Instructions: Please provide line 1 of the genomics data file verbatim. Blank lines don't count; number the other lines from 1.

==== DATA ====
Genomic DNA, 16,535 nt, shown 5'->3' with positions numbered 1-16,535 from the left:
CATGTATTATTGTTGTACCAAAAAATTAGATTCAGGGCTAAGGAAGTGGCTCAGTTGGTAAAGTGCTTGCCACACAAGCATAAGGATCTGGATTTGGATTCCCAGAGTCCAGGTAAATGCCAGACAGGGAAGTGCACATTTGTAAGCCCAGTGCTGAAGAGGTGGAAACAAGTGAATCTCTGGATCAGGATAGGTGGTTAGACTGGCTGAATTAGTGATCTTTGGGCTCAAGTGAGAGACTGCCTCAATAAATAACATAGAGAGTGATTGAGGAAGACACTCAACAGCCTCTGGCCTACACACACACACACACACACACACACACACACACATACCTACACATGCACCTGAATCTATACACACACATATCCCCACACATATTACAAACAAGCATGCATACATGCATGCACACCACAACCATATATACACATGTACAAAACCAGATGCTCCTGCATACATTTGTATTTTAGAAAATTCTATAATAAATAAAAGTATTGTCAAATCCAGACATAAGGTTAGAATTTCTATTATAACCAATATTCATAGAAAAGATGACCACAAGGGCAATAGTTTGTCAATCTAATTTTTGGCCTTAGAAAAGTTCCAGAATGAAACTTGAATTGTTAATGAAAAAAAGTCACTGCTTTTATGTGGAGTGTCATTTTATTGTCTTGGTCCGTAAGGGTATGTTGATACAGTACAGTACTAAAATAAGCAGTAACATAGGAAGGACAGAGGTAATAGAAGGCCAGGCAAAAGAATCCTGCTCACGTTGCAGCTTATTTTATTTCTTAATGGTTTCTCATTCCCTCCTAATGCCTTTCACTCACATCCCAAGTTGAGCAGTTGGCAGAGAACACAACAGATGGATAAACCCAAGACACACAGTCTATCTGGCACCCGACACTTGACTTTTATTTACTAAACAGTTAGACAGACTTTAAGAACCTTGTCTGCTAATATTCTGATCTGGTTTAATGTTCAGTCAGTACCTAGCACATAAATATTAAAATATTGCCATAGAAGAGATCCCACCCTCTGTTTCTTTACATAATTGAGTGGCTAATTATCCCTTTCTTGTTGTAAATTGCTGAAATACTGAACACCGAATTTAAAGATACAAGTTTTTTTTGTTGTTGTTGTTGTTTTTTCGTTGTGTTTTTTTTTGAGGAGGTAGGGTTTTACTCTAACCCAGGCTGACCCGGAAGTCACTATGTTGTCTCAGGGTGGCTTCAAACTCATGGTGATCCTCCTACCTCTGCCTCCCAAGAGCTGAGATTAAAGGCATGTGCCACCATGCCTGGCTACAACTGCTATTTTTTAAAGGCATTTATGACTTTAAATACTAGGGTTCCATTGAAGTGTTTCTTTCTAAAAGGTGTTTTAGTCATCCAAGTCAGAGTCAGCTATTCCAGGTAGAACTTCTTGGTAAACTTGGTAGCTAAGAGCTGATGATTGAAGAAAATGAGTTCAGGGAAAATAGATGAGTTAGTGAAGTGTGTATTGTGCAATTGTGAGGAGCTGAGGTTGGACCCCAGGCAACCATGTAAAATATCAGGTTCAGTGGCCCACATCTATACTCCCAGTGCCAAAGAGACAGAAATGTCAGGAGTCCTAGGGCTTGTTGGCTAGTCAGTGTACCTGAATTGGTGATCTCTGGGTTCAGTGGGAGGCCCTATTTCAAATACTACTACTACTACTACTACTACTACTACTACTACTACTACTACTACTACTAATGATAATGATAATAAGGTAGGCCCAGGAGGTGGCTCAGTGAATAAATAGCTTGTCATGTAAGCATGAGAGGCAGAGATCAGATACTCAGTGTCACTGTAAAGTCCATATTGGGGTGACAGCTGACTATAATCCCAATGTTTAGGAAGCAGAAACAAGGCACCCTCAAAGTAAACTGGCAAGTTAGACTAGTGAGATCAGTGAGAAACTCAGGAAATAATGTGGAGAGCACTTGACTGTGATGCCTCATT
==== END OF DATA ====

Genomic DNA, 16,535 nt, shown 5'->3' with positions numbered 1-16,535 from the left: